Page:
Mr Nkwankwa expressed disagreement on the point, for the sake of small parties that are not given the opportunity to be able to ask their questions regularly. The politics of Questions lies in the follow-up questions, and not in the initial question itself. From the response of a minister, several points may arise and these may affect different departments, so all Members of Parliament should have the opportunity to follow up and raise matters.
Ms Kilian mentioned that the posing of questions by Members of Parliament was an important democratic opportunity. However, the problem arises when applying the Rules. She asked the Secretary to ensure that officials assist the presiding officer in ensuring that the supplementary questions adhere to the Rules.
She noted that all parties should participate and represent a specific constituency, and thus all parties, particularly small parties, should be given the opportunity to ask follow up-questions to ministers.
On stand-in ministers adhering to the time constraints when answering questions, she suggested that the Subcommittee work to protect the Questions mechanism to prevent it from being abused.
Mr Plaatjies explained that with the current set of Rules, they have been able to deal with 10-12 questions in a period of two hours. The time had been extended to three hours, and they expect to now be able to deal with 12-14 questions. Having a large number of supplementary questions is the reason that so few of the original questions get answered in a sitting. On the matter of time, he pointed out that questioners often do not adhere to the time constraint provided for asking supplementary questions, and they ask more than one question. Often, supplementary questions turn into questions without notice, which is problematic because such questions usually do not arise from what was in the original question or response. There was a need for clear and concise questions instead of broad and general questions that had proven to cause problems.
Ms Michael raised the point that ministers have the obligation of knowing their portfolios inside and out, and they should thus be able to answer any question at any time, about any issue in their portfolio. She was unsatisfied with the way ministers answered questions in the House. As parliamentarians, asking questions in the House is one of the strongest mechanisms available for holding ministers accountable.
The Chairperson stated that the current system of having one original question followed by follow-up and supplementary questions is problematic because it makes it difficult for other Members to raise their initial questions. He stated that the matter would be revisited and dealt with at a later stage.
Mr K Hahndiek responded that one cannot micromanage by way of the Rules and the guidelines and that the presiding officers, supported by the Table need to assist in preventing Members from raising questions that are not related to the initial question or the response given. The ministers themselves in such a situation should point out supplementary questions that are not related to the initial question and answer, and request that that question be added to the question paper, rather than responding to it.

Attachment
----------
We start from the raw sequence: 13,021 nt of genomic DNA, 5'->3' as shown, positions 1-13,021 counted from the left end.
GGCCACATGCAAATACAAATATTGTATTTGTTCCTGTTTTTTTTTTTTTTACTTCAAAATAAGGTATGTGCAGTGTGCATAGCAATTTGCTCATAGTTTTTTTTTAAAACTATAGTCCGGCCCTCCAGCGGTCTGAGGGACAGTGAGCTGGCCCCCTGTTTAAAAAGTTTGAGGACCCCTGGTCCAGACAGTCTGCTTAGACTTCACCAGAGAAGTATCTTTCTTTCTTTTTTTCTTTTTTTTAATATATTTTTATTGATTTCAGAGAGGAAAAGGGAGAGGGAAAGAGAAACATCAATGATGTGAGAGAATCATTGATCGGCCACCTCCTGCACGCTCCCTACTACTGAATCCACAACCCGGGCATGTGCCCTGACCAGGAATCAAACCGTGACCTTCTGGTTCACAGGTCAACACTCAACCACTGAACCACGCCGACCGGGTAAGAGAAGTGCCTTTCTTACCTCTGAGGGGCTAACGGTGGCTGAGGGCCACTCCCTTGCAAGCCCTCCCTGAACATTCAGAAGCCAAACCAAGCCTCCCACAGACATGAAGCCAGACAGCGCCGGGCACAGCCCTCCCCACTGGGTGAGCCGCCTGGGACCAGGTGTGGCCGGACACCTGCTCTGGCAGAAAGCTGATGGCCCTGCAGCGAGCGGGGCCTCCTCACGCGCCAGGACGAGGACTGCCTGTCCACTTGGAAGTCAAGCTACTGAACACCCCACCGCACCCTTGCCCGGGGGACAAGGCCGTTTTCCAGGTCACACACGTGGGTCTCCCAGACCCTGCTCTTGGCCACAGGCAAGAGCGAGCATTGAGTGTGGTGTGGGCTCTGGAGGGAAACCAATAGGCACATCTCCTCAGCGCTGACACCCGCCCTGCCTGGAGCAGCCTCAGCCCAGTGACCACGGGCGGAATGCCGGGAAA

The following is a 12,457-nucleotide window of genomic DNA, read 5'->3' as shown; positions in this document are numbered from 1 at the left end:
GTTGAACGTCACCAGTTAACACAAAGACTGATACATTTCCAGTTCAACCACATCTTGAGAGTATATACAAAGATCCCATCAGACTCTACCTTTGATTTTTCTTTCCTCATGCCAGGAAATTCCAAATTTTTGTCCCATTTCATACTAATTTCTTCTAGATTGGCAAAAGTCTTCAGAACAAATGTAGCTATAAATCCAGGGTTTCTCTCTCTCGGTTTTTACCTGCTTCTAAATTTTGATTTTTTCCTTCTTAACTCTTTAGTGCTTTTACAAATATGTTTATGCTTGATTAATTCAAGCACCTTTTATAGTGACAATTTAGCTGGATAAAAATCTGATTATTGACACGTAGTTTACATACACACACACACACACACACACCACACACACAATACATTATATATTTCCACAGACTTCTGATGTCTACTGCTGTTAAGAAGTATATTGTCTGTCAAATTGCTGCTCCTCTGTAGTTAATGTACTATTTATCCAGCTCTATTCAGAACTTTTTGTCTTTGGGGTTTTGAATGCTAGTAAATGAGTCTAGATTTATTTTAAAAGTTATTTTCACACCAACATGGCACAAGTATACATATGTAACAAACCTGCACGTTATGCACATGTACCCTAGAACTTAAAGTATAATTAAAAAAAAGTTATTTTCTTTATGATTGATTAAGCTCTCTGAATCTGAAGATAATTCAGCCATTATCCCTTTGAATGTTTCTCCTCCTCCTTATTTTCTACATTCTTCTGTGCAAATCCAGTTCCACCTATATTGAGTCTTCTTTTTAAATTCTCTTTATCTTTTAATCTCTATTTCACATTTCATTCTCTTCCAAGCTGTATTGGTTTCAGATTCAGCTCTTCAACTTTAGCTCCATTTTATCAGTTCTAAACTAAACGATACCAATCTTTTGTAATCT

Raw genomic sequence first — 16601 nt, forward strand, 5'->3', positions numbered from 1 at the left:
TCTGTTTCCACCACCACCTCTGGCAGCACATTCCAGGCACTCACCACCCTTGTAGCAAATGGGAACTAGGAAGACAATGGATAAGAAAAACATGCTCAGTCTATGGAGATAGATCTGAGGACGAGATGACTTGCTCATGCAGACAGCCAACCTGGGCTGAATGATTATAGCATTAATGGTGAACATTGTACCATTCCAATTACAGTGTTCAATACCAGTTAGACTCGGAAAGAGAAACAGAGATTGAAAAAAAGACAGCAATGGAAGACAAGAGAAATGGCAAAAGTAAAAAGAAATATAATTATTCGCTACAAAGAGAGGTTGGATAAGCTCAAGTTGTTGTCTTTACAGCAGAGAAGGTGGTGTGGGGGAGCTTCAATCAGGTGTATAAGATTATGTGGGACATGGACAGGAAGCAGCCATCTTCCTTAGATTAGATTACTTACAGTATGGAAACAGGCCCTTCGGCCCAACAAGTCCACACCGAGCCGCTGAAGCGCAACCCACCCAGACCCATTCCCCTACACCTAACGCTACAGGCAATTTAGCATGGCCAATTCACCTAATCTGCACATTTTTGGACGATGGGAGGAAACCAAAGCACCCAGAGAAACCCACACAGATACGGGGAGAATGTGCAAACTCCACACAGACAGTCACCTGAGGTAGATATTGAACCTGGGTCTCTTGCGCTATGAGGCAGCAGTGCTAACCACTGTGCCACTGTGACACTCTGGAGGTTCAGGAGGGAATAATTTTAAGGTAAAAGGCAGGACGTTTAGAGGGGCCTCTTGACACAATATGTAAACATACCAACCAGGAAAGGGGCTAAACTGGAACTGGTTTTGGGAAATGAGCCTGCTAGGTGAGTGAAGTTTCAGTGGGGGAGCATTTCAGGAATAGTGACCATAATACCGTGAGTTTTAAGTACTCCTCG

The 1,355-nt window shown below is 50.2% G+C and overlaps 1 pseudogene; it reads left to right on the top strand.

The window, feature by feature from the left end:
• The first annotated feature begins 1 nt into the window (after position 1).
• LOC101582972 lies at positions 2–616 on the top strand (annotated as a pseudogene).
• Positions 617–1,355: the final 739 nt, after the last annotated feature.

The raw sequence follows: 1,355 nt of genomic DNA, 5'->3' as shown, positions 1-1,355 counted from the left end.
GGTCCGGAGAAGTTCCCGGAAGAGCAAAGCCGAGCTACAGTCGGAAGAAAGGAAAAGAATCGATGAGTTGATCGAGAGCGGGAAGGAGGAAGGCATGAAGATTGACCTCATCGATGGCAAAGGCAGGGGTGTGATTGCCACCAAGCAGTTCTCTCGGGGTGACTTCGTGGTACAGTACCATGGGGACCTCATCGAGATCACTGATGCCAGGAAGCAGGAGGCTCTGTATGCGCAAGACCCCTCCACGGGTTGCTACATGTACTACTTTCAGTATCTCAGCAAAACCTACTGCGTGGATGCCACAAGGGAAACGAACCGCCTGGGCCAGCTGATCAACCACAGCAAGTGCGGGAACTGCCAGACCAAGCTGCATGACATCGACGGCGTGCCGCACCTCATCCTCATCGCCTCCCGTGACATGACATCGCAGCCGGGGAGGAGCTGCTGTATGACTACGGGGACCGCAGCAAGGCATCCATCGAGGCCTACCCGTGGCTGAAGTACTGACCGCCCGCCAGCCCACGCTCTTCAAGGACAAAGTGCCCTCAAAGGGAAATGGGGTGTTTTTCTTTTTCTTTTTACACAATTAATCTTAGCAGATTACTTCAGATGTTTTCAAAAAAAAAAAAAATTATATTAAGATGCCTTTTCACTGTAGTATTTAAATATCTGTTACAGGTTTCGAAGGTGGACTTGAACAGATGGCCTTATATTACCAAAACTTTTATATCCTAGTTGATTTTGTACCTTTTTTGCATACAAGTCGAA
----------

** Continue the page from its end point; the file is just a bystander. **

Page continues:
Mr Nkwankwa agreed and mentioned that in most instances, questions on the question paper never get answered primarily because most time is wasted on points of order. To reduce the number of follow-up questions asked by Members of Parliament, the cycle would need to be changed altogether, and more opportunities to ask questions would then have to be granted to parties during sittings.
General Forum and Content of Questions
Ms Kilian sought clarification on point 2(h) under the ‘General Form and Content of Questions’ and wanted to know whether it was necessary to include the description “friendly”.
Mr K Hahndiek responded that the intention was to highlight the importance of having good relations with other countries in international relations.
Ms Michael remarked that the DA is of the opinion that point 2(h) be done away with because individuals in the House should have every right to question the Minister of Foreign Affairs about certain international matters. Members’ right to speech and right to privilege should not be controlled through prohibiting them from making statements about foreign countries or Heads of State in the House.
Ms Kilian said that she recognised that the intention was not to prevent Members from asking about South Africa’s engagement in foreign policy, but rather to prevent ‘discourteous’ references.
Ms Michael responded that when speaking of certain foreign events and Heads of State who are thought to be committing genocide or violating human rights, discourteous language will be used.
Mr Nkwankwa agreed and remarked that this should be a responsibility for the ANC as they consider their relations with their foreign affiliates, instead of the burden being placed on the other parties. He stated that the point should be removed and that it be acknowledged that Members have the right to ask questions and use whatever language they believe is appropriate.
Mr Plaatjies explained that the point was in fact a carry-over from the National Assembly Guide to Procedure, and not a point that he could personally defend. He added it is the adjectives used by Members that bring emotion into questions and express opinion, instead of doing what is required of them, which is to obtain information and press for action. He stated the word “friendly” could be removed from the phrase, however, the practice of questions as a civil practice should still be maintained.